Retired racer Burt Bomhoff, who once harbored dreams of cracking the Iditarod top-10 (he got as close as 12th), remembers how he once tried to hold down a job and train. He couldn't go home after work and have a drink, he said, for fear it would cause him to relax too much.
Instead, he would go home, amp up on coffee, get on the runners of a dogsled and follow teams around until 10 p.m. Then he'd go home exhausted and do it all again the next day.
That's what it took.
"People are thinking (this) is an accident, a fluke,'' Mackey said after the finish in Nome. "Whatever. It's not. It's part of the breeding, part of the training.''
The training is almost endless. It sometimes causes mushers, who spend hundreds of hours alone on the runners, to turn inward. Butcher, in her heyday, once told a magazine writer that she didn't care what happened in the world because all that mattered was her relationship with her dogs.
But Mackey is different.
Almost a social butterfly, the 37-year-old still tends toward boyish outbursts of enthusiasm. On Front Street in Nome on Wednesday, he came in hand-slapping people in the crowd and hugging others in the finishing chute.
When someone handed him a cell phone to talk to his father in Arizona, he just about bubbled over.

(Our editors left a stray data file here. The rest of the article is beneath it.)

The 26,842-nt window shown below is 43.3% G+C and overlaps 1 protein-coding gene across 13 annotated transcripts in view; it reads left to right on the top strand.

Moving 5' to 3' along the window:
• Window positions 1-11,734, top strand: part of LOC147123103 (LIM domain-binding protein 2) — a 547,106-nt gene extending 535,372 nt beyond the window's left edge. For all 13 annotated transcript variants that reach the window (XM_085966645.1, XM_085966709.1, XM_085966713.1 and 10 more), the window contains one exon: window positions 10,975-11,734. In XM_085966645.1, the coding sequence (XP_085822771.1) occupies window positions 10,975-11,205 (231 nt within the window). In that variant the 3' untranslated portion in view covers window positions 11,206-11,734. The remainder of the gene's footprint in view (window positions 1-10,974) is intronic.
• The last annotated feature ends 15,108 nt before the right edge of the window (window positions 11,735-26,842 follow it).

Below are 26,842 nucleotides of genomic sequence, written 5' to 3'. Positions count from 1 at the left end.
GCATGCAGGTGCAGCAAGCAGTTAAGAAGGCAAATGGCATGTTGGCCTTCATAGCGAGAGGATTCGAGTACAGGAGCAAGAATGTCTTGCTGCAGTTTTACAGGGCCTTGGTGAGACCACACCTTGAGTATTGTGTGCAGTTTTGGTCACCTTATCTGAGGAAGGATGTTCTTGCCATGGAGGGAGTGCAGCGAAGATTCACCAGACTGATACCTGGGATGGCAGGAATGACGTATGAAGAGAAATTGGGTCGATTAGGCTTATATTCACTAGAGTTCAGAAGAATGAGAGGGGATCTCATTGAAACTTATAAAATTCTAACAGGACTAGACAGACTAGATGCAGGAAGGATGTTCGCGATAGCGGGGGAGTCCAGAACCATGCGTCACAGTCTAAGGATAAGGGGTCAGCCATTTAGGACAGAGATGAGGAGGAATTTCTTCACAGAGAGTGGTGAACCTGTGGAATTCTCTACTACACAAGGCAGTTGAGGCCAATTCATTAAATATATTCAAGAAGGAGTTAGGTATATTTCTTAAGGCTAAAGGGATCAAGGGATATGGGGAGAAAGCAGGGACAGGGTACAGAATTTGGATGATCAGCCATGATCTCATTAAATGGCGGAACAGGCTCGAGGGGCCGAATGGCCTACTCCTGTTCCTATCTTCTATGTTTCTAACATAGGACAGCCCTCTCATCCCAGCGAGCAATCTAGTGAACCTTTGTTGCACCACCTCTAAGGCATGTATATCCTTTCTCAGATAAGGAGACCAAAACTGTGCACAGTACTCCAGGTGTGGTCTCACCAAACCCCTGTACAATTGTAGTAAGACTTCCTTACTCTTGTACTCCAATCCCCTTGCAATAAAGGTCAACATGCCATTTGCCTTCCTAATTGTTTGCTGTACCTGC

Longtime friend and fellow musher Aaron Burmeister, formerly of Nome but now from Nenana, said that is the essential Lance.
"I've known him since childhood,'' Burmeister said. "When his father Dick won the Iditarod, we were his host family in Nome. When Rick (Lance's half brother) won the Iditarod, we were his host family. So we've known (the Mackeys) forever."
Frontrunners in last year's Quest, Burmeister and Mackey agreed they'd split the gold awarded to the first team into Dawson, no matter who it was, to cover both racers' entry fees in the All Alaska Sweepstakes race at the end of this month.
"Lance got it and held to his word. He paid the gold entry fees for the Sweepstakes.''
Burmeister can't think of a more deserving champion.
"He certainly has earned it,'' Burmeister said. "It's unbelievable. Incredible. I'm very proud of him. He pulled it together and has a phenomenal drive -- and a gorgeous dog team to back it up. He's on top of the world right now.''
How long can it last?
Swingley won three in a row. Butcher won three in a row. Swenson would have won three in a row but for losing a controversial photo finish with Lance's father, Dick.